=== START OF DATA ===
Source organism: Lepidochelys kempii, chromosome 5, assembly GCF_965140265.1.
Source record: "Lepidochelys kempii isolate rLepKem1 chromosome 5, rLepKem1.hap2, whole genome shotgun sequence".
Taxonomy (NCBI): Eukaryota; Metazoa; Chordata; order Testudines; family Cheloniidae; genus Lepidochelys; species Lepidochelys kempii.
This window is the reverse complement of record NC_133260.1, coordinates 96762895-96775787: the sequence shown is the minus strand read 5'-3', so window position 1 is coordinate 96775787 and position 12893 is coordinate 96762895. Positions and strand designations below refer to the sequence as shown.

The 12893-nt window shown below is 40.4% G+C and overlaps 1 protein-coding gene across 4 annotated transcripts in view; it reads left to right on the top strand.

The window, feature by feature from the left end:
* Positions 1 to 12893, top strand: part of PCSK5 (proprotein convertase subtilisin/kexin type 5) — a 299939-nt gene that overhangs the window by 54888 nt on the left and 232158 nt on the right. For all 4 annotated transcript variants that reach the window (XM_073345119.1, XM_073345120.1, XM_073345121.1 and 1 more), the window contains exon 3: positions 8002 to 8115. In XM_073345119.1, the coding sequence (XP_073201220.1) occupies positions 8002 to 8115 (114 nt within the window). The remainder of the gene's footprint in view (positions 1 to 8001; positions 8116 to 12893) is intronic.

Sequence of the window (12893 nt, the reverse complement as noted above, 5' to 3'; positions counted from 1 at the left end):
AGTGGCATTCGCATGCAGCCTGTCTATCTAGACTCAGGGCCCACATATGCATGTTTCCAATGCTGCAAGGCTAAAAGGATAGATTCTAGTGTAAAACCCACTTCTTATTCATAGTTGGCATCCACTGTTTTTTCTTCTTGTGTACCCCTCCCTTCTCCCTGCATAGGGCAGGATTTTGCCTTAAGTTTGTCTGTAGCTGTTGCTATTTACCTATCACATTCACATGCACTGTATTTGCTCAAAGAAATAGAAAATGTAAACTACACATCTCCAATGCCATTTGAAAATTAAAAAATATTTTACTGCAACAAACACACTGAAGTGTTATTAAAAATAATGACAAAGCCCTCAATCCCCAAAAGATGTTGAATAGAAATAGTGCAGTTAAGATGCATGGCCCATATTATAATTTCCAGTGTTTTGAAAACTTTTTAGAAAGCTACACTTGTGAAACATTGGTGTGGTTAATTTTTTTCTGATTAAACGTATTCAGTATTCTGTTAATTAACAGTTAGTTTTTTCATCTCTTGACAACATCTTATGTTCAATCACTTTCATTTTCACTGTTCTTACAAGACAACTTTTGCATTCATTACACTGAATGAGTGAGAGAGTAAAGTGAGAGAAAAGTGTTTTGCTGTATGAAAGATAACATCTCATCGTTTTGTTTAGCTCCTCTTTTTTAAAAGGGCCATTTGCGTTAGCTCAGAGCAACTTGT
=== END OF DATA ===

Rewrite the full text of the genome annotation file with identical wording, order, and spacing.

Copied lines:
Source organism: Lepidochelys kempii, chromosome 5, assembly GCF_965140265.1.
Source record: "Lepidochelys kempii isolate rLepKem1 chromosome 5, rLepKem1.hap2, whole genome shotgun sequence".
Taxonomy (NCBI): Eukaryota; Metazoa; Chordata; order Testudines; family Cheloniidae; genus Lepidochelys; species Lepidochelys kempii.
This window is the reverse complement of record NC_133260.1, coordinates 96762895-96775787: the sequence shown is the minus strand read 5'-3', so window position 1 is coordinate 96775787 and position 12893 is coordinate 96762895. Positions and strand designations below refer to the sequence as shown.

The 12893-nt window shown below is 40.4% G+C and overlaps 1 protein-coding gene across 4 annotated transcripts in view; it reads left to right on the top strand.

The window, feature by feature from the left end:
* Positions 1 to 12893, top strand: part of PCSK5 (proprotein convertase subtilisin/kexin type 5) — a 299939-nt gene that overhangs the window by 54888 nt on the left and 232158 nt on the right. For all 4 annotated transcript variants that reach the window (XM_073345119.1, XM_073345120.1, XM_073345121.1 and 1 more), the window contains exon 3: positions 8002 to 8115. In XM_073345119.1, the coding sequence (XP_073201220.1) occupies positions 8002 to 8115 (114 nt within the window). The remainder of the gene's footprint in view (positions 1 to 8001; positions 8116 to 12893) is intronic.

Sequence of the window (12893 nt, the reverse complement as noted above, 5' to 3'; positions counted from 1 at the left end):
AGTGGCATTCGCATGCAGCCTGTCTATCTAGACTCAGGGCCCACATATGCATGTTTCCAATGCTGCAAGGCTAAAAGGATAGATTCTAGTGTAAAACCCACTTCTTATTCATAGTTGGCATCCACTGTTTTTTCTTCTTGTGTACCCCTCCCTTCTCCCTGCATAGGGCAGGATTTTGCCTTAAGTTTGTCTGTAGCTGTTGCTATTTACCTATCACATTCACATGCACTGTATTTGCTCAAAGAAATAGAAAATGTAAACTACACATCTCCAATGCCATTTGAAAATTAAAAAATATTTTACTGCAACAAACACACTGAAGTGTTATTAAAAATAATGACAAAGCCCTCAATCCCCAAAAGATGTTGAATAGAAATAGTGCAGTTAAGATGCATGGCCCATATTATAATTTCCAGTGTTTTGAAAACTTTTTAGAAAGCTACACTTGTGAAACATTGGTGTGGTTAATTTTTTTCTGATTAAACGTATTCAGTATTCTGTTAATTAACAGTTAGTTTTTTCATCTCTTGACAACATCTTATGTTCAATCACTTTCATTTTCACTGTTCTTACAAGACAACTTTTGCATTCATTACACTGAATGAGTGAGAGAGTAAAGTGAGAGAAAAGTGTTTTGCTGTATGAAAGATAACATCTCATCGTTTTGTTTAGCTCCTCTTTTTTAAAAGGGCCATTTGCGTTAGCTCAGAGCAACTTGT